Student solidarity with university lecturers gives the lie to the myth that in the gig economy we are all just out for ourselves. It reminds us that, despite right wing caricatures of past trade union militancy, on the lines of “I’m all right Jack,” intersectionality has always been at the heart of trade union solidarity. It was not all racism and sexism in the 1970s. Yorkshire miners supported Asian women strikers at Grunwicks. Nurses won solidarity strike action to defend the NHS and, in the Winter of Discontent, low paid women workers in the public sector led the way.
Now it is back to the future as the National Union of Students(NUS) shows solidarity with the University and College Union(UCU) in their battle with the employers. The Times They are A-Changing now that solidarity is back in season.
University Workers Vote For Strike Action
Members of the University and College Union (UCU) working in UK universities have backed strike action in ballots over pay, working conditions and pensions.
Despite Tory anti-union laws, the overall turnout for ballots in British universities hit the 50% threshold. More than 70% of members voted to back strike action. A larger majority of 85% voted for action short of striking, which could include a marking boycott.
The demands being made on behalf of their members are the well-trodden road for everyone being exploited by capital:
- An increase in wages of £2.5k per year
- An end to race and gender pay injustice
- Job security with an end to precarious and predatory contracts
- Addressing ridiculous workloads and the impact on mental health
These are all ‘minimum’ demands. A simple example of why meeting these needs is necessary is the study using a pay modeller showing the wages of university staff have fallen 20% in real terms since 2009.
Capital Always Fights Back
In the usual way capital attempts to push all the responsibility onto those fighting for the bare minimum, the Universities & Colleges Employers Association (UCEA) attempts at shaming the UCU with cries of ‘think of the children’.
The attempt to push a wedge between, as they see it, their employees and the ‘service users’ (normal people refer to them as students) has not gone too well.
The National Union of Students (NUS), in response to the potential strike action and the impact it will have on their members showed their solidarity:
“[The] NUS stands in solidarity with staff who have voted for industrial action … staff on the ground have only seen more work for less reward … staff across universities go above and beyond to keep their institutions running, and students learning … they have been met with cruel and untenable conditions and remuneration … huge pay disparities between senior management and frontline staff, not to mention the appalling gender and race pay gaps.”
In summation, the NUS says:
“The situation is unsustainable for staff, and ultimately, that affects the support students receive, the quality of their learning and their wider student experience.”NUS
Students Show Solidarity
The NUS recognises the quality of the learning experience is wholly dependent on those who give their all to impart knowledge, insight and support to the students. It is not the ‘bottom line’ that has any importance here.
There is synergy between great tutors, lecturers and students. This provides recognition of each other as human beings who have minimum needs.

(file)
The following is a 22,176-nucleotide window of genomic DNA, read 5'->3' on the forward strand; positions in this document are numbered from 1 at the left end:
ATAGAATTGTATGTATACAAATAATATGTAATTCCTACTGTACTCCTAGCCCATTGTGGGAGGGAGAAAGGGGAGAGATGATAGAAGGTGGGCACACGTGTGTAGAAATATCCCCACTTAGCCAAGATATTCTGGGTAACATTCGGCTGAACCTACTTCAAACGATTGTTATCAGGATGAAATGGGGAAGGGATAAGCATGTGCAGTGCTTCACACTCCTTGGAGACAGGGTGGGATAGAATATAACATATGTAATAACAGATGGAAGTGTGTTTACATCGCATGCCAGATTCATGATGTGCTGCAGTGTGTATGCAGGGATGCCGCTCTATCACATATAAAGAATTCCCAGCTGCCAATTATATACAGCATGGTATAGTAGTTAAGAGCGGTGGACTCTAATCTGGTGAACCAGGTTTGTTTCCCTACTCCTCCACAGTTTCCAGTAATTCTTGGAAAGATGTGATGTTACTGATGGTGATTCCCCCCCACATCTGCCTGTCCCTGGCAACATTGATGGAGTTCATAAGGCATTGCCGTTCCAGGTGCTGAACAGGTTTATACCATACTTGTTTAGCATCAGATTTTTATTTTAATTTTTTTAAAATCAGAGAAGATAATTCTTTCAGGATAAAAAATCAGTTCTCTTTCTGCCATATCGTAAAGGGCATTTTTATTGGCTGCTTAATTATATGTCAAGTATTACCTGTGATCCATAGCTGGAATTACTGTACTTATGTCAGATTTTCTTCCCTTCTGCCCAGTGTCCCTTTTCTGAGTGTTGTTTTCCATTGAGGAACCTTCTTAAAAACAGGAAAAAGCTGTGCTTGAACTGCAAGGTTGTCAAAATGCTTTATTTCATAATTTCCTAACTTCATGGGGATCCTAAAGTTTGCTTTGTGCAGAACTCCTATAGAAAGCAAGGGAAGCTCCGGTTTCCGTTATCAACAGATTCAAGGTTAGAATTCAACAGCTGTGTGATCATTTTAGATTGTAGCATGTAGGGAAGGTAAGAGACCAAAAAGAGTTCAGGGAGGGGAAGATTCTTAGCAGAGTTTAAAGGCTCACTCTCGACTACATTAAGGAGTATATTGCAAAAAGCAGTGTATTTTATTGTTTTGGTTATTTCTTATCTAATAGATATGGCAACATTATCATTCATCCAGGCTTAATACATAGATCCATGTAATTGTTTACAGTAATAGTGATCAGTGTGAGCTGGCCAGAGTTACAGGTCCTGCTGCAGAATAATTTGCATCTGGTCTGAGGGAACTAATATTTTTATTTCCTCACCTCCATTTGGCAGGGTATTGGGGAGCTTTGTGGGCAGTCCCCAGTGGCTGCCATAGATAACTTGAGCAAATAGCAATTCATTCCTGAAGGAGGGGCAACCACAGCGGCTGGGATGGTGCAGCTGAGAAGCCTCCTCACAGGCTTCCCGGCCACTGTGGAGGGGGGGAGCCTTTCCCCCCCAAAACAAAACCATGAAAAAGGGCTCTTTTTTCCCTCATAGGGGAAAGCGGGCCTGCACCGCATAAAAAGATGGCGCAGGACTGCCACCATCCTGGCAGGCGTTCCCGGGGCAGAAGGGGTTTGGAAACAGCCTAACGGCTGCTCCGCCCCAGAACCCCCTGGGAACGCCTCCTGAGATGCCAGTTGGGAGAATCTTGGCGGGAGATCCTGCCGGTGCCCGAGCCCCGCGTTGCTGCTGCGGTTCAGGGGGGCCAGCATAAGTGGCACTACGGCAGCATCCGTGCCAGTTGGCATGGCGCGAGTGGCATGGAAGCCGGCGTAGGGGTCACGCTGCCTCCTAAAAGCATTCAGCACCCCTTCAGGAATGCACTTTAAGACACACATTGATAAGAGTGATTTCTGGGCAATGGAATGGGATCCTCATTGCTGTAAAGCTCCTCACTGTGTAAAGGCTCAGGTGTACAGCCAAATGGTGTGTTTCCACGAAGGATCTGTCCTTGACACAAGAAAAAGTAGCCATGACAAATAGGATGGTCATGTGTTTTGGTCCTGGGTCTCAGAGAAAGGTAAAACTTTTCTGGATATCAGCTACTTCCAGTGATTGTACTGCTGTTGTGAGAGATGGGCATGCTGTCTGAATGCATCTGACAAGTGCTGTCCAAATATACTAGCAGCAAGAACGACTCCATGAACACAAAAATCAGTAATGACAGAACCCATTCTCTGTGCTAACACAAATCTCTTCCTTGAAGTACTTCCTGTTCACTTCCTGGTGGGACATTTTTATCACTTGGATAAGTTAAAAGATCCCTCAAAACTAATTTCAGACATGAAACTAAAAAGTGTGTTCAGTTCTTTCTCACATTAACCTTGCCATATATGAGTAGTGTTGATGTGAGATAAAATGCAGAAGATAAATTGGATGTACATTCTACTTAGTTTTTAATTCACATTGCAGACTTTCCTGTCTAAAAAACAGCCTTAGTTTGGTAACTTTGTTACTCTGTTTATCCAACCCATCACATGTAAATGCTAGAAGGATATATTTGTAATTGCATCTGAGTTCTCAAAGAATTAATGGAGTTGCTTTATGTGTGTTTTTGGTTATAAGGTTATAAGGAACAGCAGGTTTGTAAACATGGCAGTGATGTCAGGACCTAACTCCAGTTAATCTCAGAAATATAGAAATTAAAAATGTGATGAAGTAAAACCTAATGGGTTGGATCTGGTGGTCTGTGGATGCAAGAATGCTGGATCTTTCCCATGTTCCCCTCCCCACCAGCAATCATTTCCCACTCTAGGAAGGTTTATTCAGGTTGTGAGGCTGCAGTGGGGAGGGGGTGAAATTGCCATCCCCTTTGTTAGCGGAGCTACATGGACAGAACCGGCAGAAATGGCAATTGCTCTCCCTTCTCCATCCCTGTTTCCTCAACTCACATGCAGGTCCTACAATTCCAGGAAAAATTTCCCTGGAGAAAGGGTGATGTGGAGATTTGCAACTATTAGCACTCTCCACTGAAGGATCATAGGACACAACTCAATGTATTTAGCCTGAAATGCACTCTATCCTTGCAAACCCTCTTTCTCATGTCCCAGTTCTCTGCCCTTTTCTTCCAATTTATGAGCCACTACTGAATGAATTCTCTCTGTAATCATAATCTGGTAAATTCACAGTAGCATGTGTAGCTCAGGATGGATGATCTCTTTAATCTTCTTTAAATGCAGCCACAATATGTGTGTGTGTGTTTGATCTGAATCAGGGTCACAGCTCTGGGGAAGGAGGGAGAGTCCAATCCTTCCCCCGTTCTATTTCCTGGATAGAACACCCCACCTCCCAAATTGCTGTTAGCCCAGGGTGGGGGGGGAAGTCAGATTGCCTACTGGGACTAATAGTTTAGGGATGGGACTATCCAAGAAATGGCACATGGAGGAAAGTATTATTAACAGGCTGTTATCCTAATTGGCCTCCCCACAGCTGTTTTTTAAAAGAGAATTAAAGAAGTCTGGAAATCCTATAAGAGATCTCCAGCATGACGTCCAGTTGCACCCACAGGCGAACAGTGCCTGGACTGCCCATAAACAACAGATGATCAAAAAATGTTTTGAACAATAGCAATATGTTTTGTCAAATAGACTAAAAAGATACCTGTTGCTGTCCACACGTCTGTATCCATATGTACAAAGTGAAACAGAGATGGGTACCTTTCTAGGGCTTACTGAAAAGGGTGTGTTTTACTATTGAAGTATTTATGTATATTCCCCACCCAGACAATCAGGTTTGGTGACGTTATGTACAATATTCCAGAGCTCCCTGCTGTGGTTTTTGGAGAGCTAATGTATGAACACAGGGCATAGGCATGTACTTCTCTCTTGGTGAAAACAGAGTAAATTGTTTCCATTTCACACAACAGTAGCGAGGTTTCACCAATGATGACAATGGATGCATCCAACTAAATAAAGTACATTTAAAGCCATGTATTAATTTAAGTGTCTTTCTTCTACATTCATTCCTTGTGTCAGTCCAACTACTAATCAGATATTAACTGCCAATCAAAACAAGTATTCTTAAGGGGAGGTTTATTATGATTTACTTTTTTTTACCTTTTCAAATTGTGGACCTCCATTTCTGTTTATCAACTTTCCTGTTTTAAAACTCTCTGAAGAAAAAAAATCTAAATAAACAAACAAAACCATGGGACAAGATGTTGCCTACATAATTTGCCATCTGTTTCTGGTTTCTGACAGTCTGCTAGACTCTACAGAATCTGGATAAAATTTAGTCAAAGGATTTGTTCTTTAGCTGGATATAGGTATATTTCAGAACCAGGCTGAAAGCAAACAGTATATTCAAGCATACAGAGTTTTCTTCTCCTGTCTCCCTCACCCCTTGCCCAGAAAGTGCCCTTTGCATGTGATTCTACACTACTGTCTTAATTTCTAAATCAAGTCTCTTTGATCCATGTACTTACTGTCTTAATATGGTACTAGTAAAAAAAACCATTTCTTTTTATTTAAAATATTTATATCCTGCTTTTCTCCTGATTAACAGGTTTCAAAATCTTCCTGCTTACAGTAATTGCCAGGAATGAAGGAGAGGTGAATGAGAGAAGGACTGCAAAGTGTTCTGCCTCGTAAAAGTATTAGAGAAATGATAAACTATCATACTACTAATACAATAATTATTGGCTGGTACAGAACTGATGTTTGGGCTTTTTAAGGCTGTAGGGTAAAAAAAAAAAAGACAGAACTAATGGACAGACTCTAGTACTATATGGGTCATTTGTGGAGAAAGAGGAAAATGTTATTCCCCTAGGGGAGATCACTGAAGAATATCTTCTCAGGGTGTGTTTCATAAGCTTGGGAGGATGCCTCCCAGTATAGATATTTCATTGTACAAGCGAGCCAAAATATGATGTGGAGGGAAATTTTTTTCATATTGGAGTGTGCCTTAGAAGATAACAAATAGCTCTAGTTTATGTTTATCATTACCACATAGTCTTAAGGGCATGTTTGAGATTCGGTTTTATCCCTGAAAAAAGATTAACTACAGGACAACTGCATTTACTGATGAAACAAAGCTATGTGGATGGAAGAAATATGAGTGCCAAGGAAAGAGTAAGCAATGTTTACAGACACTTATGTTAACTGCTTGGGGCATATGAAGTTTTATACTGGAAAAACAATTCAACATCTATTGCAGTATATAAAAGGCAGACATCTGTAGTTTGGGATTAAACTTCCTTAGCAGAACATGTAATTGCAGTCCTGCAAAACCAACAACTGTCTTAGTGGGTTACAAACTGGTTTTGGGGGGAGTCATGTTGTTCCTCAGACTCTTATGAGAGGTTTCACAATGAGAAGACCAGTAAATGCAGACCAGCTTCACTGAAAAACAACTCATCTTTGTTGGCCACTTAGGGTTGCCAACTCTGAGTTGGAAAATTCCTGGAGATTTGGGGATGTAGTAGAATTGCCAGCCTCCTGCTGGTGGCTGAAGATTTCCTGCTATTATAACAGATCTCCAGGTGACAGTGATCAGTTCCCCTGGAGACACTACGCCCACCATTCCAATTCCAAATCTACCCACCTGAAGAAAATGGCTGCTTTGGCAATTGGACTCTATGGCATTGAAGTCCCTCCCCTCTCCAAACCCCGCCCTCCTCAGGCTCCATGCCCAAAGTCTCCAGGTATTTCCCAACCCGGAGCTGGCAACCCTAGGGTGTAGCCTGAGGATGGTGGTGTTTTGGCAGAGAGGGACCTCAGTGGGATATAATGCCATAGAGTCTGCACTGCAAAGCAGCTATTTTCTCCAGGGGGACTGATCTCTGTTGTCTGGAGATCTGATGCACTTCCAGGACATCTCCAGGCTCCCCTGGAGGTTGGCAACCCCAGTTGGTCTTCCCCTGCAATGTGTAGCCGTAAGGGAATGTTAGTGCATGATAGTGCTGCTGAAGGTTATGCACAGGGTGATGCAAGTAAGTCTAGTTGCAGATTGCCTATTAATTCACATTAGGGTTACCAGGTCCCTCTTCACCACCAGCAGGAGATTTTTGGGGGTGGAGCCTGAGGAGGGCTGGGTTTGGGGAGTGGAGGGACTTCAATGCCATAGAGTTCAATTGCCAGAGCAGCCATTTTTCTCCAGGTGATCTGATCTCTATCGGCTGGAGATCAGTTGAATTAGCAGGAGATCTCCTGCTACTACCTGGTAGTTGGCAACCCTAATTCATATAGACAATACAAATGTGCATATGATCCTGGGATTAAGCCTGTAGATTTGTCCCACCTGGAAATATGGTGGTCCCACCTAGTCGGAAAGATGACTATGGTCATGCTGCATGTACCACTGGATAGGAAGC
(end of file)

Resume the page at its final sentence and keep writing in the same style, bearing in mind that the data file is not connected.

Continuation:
Of course, there is a small sprinkling of enlightened self-interest. One day, it could be they who are teaching the next generation of students. They do not want to face the cold-heartedness of a system that recognises only money.
Which is why the students themselves wholeheartedly support the strike action.
What to do?
Hillary Gyebi-Ababio (@hillarygyebi) is the NUS Vice-President for Higher Education. It was Hillary who made the impassioned case for students to show solidarity with the strike.
Hillary is very much part of our past, present and future. She is a young, Black woman. It is not a monochromatic audience she is talking to, it is a rainbow race. Hillary is speaking to those who are male, female, transgender, gender-neutral, non-binary … She is speaking to and representing all!
Things have changed. Manufactured consent has moved societies to the right, while legislation attempts to curtail our rights to have our voices heard and the commodification of everything tries to keep us on the capitalist treadmill of working to stay alive. These are changes to be fought.
Things have changed. We have those who advocate inclusion, lead us in the fight against oppression and help us to be individuals while being a part of something more than ourselves. These are changes to be embraced. These are changes which give us hope.
Debt ridden students and poverty stricken lecturers faced with attacks on their pensions, pay and conditions now have the opportunity to forge a fresh solidarity in the face of opposition from a cash rich, booming higher education sector.
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Hi. I am Dave Elliott. I have been deeply interested and invested in politics as far back as I can remember and have been a Socialist since I was approximately seven years old. What a weird and creepy kid, right?
Despite being told that I would ‘grow up and out of’ my left leanings, I have moved further left over time. It has been this journey that led me to understand that my efforts within electoral and party politics were making little if any difference to the material lives of my community and society.
It was this realisation that gave me the kick I needed to make more direct contributions at the grassroots. The creation of the YouTube channel, Party Political Puffin and the associated website have been a way to communicate with Comrades on the left and challenge those on the right.
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